I’ve been featuring a few cheap automation appliances such as Orvibo Wiwo S20 WiFi smart socket or lately Sonoff & Slampher WiFi and RF switch and lightbulb adapter, and people mentioned that Wiwo S20 socket was unlikely to be compliant with CE up to 10A since it lacked the ground pin, and I was also informed that Sonoff & Slampher was probably not compliant with UL certifications. Why does not matter? The picture below may give a clue…
UL and CE certifications are used to make sure the device complies with safety regulations, and in some case make also improve reliability, as in UL compliant power supplies will feature inexpensive TVS device to protect against thunder. And if you think you are covered because you have an house insurance, it’s quite likely it will be void if the on-site expert find a non-compliant device on the site of the fire.
What’s complicated is that there are many UL standards depending on the device your use, and it’s also difficult to verify the validity of the UL/CE certifications, as manufacturers can easily print a fake UL or CE (which may also mean China Export) to show the device is certified. You could also ask the sellers to provide a UL and CE certifications, but you’ll need to know which one is required for your device, and then make sure it has not been forged.
Recently, hoverboards have made the news in the US, as some have been found to be unsafe, and Amazon even asked customers to throw out unsafe hoverboards and promised to refund them, as both the charger and battery were found to unsafe.
Non-compliant Hoverboard After Explosion during Charging.
The Verge provided some more insights to which UL safety standard were ignored:
Amazon just sent out a notice to all “hoverboard” sellers to “provide documentation demonstrating that all hoverboards you list are compliant with applicable safety standards, including UN 38.3 (battery), UL 1642 (battery), and UL 60950-1 (charger).”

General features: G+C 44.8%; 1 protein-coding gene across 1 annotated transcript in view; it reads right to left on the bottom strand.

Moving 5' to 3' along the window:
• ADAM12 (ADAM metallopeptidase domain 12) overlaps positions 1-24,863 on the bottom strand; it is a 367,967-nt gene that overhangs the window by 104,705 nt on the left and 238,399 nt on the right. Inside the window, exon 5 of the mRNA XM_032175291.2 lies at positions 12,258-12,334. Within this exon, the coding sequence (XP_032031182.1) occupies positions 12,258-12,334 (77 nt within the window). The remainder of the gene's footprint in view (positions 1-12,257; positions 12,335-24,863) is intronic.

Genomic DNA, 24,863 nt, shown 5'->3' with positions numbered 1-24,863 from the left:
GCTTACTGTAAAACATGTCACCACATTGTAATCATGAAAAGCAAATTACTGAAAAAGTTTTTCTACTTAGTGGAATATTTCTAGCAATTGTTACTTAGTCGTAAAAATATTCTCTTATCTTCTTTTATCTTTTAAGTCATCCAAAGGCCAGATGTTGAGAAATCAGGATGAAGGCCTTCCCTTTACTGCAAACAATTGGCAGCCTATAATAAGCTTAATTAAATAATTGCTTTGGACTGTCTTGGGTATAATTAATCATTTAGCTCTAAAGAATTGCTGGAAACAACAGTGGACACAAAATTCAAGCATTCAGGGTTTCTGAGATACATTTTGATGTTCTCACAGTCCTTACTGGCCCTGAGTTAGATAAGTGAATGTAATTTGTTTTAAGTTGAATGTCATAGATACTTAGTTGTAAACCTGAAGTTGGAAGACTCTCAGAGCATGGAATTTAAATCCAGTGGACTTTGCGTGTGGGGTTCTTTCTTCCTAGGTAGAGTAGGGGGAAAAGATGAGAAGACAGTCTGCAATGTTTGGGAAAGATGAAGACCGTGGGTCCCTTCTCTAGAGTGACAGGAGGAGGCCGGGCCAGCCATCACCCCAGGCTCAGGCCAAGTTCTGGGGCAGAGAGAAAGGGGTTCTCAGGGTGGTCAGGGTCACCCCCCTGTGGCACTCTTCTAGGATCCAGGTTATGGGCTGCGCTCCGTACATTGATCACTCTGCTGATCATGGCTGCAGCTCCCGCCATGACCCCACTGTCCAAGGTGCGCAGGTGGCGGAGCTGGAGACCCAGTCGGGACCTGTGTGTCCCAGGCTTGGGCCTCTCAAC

UN 38.3 is not a UL, but a UN standard for transporting Lithium batteries where 8 tests are carried out. UL 1642 is specific to user or technician replaceable Lithium batteries with up to 5 grams Lithium, while UL 60950-1 standard applies to “mains-powered or battery-powered information technology equipment, including electrical business equipment and associated equipment, with a RATED VOLTAGE not exceeding 600 V”. So there’s no way consumers can be aware of those themselves, so they’ll have to trust their seller on that one, and although even Amazon could not guarantee the safety of the products, at least they have now taken measures to mitigate the issues.
What’s the cost of UL certification for manufacturers? I’ve been told it costs $5,000 or more depending of UL requirements for your products, so while it should be no big deal for more expensive products, you may understand why manufacturers of cheap devices ($5, $40, $20) may think it may not be necessary, especially since UL is not a legal requirement. Another option is to go with ETL certification that is supposed to be much cheaper, and also make sure the devices are safe to use. The difference between UL and ETL is explained on that blog:
UL and ETL are both what is called Nationally Recognized Testing Laboratories (NRTL). NRTLs are in place to provide independent safety and quality certifications on products. Electrical appliances typically require their certification (especially 240V appliances). UL develops the testing standards and tests to them. ETL tests to UL standards. In order for an inspector to sign off on permitted installation for an EVSE, the National Electric Code requires the EVSE be NRTL listed (in the US that is ETL or UL). ClipperCreek does use both laboratories; the selection of which laboratory depends on which company provides the best value for their service that we can then in turn pass on to our customers.
Those safety certifications are very important for high power device such as electrical appliances, and you should definitely ask the seller for safety certifications before purchasing such devices, but even non-compliant smartphone charger may be an issue with one woman electrocuted while using an allegedly fake charger with her iPhone.
Thanks to Jon for the article idea, various links and insight.